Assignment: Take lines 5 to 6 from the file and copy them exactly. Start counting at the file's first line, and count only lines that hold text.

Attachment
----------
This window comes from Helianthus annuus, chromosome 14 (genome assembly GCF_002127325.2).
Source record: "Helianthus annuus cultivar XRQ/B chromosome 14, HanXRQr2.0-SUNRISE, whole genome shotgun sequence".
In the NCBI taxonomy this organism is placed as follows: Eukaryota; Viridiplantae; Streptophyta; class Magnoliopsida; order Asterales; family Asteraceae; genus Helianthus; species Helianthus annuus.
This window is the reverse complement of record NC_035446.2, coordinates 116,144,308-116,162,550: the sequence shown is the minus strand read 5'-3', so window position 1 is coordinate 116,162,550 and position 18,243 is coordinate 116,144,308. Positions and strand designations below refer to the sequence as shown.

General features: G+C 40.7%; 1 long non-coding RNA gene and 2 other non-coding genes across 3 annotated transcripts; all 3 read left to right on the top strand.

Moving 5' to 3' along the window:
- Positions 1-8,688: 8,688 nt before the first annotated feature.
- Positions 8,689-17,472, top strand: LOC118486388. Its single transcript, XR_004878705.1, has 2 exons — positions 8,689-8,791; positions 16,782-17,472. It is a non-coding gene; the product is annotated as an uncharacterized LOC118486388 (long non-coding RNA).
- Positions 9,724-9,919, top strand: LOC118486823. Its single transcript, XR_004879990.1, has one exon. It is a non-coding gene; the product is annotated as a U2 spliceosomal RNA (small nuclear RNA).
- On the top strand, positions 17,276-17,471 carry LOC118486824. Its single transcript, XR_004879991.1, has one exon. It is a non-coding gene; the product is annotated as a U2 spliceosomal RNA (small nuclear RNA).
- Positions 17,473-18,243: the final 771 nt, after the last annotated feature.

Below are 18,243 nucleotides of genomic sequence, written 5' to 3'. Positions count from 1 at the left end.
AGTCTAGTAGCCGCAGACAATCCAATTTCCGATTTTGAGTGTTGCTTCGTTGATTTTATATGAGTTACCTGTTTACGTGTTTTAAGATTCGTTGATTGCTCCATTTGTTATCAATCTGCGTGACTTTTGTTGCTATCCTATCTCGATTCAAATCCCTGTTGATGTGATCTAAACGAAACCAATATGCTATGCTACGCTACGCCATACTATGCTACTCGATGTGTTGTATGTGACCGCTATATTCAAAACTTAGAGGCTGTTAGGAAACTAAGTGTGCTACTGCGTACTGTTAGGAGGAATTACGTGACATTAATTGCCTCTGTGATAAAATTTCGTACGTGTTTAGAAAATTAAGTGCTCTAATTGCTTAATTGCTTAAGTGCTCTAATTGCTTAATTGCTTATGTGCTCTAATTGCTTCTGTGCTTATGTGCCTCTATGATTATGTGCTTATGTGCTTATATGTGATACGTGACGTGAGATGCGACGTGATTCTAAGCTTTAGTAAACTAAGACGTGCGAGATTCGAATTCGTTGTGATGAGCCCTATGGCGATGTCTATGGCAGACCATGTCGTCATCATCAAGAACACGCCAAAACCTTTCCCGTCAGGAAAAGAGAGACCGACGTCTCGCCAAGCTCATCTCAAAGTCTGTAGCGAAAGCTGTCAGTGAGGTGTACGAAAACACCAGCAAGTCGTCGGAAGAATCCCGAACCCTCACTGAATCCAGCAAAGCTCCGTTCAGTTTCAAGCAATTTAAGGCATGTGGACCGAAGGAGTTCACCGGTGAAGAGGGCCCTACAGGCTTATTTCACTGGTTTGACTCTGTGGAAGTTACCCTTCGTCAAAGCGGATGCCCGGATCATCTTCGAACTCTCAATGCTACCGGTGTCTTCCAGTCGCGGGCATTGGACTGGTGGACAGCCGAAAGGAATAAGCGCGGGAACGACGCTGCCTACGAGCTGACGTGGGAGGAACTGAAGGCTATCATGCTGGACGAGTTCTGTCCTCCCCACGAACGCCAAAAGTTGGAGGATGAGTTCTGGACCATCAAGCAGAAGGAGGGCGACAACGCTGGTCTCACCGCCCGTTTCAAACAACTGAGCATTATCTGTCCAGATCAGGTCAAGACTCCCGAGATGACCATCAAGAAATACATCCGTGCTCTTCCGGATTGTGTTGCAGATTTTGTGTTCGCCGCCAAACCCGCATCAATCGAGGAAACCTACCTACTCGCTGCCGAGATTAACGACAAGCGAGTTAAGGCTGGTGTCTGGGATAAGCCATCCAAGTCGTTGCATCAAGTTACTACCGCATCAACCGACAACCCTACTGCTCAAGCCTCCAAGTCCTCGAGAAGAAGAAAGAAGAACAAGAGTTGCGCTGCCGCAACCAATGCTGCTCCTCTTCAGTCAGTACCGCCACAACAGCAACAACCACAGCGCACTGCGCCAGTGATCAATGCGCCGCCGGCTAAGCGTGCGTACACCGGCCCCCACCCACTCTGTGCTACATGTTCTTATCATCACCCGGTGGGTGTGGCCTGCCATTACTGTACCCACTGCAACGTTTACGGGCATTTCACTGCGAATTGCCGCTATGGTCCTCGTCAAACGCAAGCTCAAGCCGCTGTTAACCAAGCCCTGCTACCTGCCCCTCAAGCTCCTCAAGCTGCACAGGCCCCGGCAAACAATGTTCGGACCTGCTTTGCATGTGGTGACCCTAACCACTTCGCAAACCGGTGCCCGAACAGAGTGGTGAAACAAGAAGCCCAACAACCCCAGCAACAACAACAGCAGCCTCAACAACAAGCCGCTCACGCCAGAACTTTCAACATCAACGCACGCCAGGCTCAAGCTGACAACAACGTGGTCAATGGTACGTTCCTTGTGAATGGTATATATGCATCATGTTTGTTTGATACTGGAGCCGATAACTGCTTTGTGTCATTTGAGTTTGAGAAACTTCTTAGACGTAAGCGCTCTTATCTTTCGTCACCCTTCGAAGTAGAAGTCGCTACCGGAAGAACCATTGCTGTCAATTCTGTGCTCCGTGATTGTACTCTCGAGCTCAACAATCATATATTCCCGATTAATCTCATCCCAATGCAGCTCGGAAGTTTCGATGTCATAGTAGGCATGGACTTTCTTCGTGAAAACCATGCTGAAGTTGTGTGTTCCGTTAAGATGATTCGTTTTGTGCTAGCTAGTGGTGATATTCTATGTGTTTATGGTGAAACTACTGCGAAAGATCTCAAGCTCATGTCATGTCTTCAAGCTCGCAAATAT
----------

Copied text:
General features: G+C 40.7%; 1 long non-coding RNA gene and 2 other non-coding genes across 3 annotated transcripts; all 3 read left to right on the top strand.

Moving 5' to 3' along the window: